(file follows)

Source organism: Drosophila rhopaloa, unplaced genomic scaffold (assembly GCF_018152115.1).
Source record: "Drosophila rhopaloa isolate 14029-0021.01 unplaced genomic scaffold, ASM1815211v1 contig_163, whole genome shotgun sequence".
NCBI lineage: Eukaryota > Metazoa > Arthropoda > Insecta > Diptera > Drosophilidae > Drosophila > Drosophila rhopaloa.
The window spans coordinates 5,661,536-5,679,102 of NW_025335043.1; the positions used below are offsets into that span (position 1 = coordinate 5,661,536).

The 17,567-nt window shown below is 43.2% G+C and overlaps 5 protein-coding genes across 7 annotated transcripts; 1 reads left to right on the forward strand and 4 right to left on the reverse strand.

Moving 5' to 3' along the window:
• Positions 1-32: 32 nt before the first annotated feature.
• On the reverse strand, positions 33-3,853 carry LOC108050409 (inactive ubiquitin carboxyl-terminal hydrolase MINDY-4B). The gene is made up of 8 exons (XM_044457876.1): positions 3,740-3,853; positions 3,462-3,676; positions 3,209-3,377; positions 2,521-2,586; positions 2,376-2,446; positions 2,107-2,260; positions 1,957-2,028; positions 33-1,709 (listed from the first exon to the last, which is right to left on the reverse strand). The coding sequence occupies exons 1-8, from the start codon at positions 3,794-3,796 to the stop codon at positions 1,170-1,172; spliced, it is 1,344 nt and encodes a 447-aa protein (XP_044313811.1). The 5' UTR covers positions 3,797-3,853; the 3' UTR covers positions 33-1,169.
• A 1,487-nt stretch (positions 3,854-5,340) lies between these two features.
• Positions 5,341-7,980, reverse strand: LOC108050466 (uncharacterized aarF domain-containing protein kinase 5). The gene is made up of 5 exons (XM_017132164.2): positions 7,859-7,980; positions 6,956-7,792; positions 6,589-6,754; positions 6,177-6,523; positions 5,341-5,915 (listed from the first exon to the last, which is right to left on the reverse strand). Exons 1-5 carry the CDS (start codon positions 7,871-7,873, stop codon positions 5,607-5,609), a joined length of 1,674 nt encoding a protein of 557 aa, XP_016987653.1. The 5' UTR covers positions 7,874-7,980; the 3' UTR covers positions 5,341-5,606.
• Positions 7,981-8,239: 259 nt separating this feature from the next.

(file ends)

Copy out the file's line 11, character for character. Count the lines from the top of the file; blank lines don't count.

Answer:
• Positions 7,981-8,239: 259 nt separating this feature from the next.